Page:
5 Ways to Involve Dad in HomeschoolingLeah Courtney
In many homeschool families, Mom has the primary responsibility for homeschooling. Some moms prefer this, while others wish Dad was a little more involved. Whether you like being the primary homeschool teacher in your home or wish Dad was a little more involved, it can be a really positive thing for dads to be a part of homeschooling.
But how can mom include dad in homeschooling? Many dads work away from home all day. And others, although working from home, have a pretty strict schedule that won’t allow them to do much in the way of homeschooling during your regular school day. If you get creative, though, you can come up with quite a few ways to get Dad involved in your homeschooling. And making a point of doing this can give dads a sense of ownership and connection with the family’s homeschooling. Here are five ways to get Dad involved in your homeschooling.
5 Ways to Include Dad in Homeschooling
Go together to a homeschooling convention.
Several years into homeschooling my husband and I went to a homeschool convention. We went as a couple’s getaway, leaving the kids with Grandma. That was a nice enticement to get him to go. Being at the homeschool convention was a great experience for him. Up until that point our homeschooling was something he supported but didn’t always understand.
At the convention, not only did he have the opportunity to see tons of homeschooling families and realize that, hey, we weren’t the only crazy people doing this, he also went with me to workshops that helped him to understand why we were doing things a certain way, using certain methods, or buying certain curriculum. I loved having him there because it made me feel good that he was in support of and a part of our homeschooling. And he liked feeling more connected with what we doing in our homeschool.
Get his input on curricula purchases.
Most of the time our curricula purchasing involves me making lists, pricing items, and taking the final results to my husband to see if there’s enough money in the budget to get what I want. And, often, he doesn’t really care about the specific ins and outs of different curricula because I’m more knowledgeable in that area over all.
But, occasionally, when I’m stuck making a choice between a few different options, he comes up with some really good thoughts to help me figure out which is best. He is a little more objective because he’s removed from the day to day homeschooling grind, and he can think of good questions I should be asking as I pick curricula. There have been several curricula we’ve chosen because Dad had a good idea, and they’ve ended up being a great fit for our homeschool.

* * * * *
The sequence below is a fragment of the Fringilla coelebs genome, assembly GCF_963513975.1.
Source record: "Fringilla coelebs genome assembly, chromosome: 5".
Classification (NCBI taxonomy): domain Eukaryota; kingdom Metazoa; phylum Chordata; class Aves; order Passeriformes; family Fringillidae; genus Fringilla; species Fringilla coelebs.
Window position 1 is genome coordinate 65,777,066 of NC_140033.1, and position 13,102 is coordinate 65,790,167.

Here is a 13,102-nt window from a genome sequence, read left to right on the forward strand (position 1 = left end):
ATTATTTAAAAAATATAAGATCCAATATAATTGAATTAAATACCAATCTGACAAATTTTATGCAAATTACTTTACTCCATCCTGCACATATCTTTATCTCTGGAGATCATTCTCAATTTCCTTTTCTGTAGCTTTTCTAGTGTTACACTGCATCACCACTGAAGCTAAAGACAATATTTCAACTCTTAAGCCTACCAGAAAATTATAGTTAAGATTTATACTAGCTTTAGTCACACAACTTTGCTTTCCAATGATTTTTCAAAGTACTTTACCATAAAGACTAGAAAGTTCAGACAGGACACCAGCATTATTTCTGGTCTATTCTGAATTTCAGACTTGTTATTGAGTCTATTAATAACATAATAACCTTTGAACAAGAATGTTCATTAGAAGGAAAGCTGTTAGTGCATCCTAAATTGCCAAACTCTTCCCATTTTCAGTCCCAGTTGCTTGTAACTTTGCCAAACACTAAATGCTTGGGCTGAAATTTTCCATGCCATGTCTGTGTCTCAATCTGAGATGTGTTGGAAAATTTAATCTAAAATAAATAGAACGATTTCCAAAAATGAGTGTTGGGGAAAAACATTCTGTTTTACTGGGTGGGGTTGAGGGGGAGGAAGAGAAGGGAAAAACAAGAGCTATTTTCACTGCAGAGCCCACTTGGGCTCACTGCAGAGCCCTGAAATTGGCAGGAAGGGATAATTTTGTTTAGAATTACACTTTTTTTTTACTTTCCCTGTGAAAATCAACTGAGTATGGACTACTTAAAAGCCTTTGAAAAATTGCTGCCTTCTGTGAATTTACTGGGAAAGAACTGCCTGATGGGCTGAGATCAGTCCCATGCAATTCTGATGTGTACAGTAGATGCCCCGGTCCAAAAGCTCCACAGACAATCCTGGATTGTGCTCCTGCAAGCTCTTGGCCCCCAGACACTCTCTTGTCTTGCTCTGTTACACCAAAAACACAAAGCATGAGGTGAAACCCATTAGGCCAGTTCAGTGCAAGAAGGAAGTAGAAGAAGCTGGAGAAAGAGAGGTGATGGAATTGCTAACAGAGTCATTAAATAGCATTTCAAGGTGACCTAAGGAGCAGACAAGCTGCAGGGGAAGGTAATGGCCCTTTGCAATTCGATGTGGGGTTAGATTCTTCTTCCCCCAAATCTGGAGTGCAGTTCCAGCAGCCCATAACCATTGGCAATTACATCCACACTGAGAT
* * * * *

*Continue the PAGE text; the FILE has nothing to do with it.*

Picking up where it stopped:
Ask him for help/opinions.
Because Dad is a little more removed from our day to day work, he can sometimes offer fresh insights when I’m stuck. There have been times when a child just couldn’t grasp a concept, and I couldn’t figure out how to help. I talk to my husband, and he can see the problem through fresh eyes- not my tired ones that are frustrated. He comes up with alternative ways to explain or new examples to use. And, Voila!, the child understands.
Dad can also be the voice of reason when I’m worried about a child’s progress. Because I’m so close to the situation, I can get frustrated or concerned because a child isn’t making enough progress. Then I start to worry that I’m not doing enough, I’m not doing it right, or there is a major problem with this child. Dad can be an objective voice of reason, helping me to take a step back and think about the situation more clearly. Often I realize that the problem isn’t really that big and that I just need to ride out this stage and be patient. But sometimes he’s helped me to confirm that there is a problem, and that we need to make a change in something we’re doing. Either way, he can usually be a little more objective in helping me think through the situation.
Have dad teach a topic you’re stuck on.
My husband isn’t necessarily a teacher. He wouldn’t want the primary responsibility for teaching the kids on a day to day basis. But sometimes he can explain things in a fresh new way to a child when I seem to have hit a wall.
My oldest struggled with telling time. I tried all the ideas and tricks I could think of to help, and she still couldn’t grasp it. I asked my husband for help, and he sat with her one evening after supper, explaining all about telling time. By the time they finished, she had had an ah ha! moment and could – most of the time- accurately tell time. Sometimes a child just needs something explained in a new and fresh way, and Dad is the perfect one to do it.
Encourage the kids to share what they’ve been learning with Dad.
When the kids were little, I loved for them to talk to Dad about what they had been learning during the day. He would listen to them in the evening and ask questions. Sometimes they would show him projects they had completed. And, occasionally, we would do a family activity that went along with what we were learning- a field trip, a special meal, a game.
Now that the kids are older, they don’t run and show Dad everything they’ve been doing the second he walks in the door. But because we established those routines early on, they do want to talk to him about what they’ve been doing in school, and that makes him feel a part of what we’ve got going on.
Having Dad involved in your homeschooling has so many benefits. It’s worthwhile to think of ways he can be involved.
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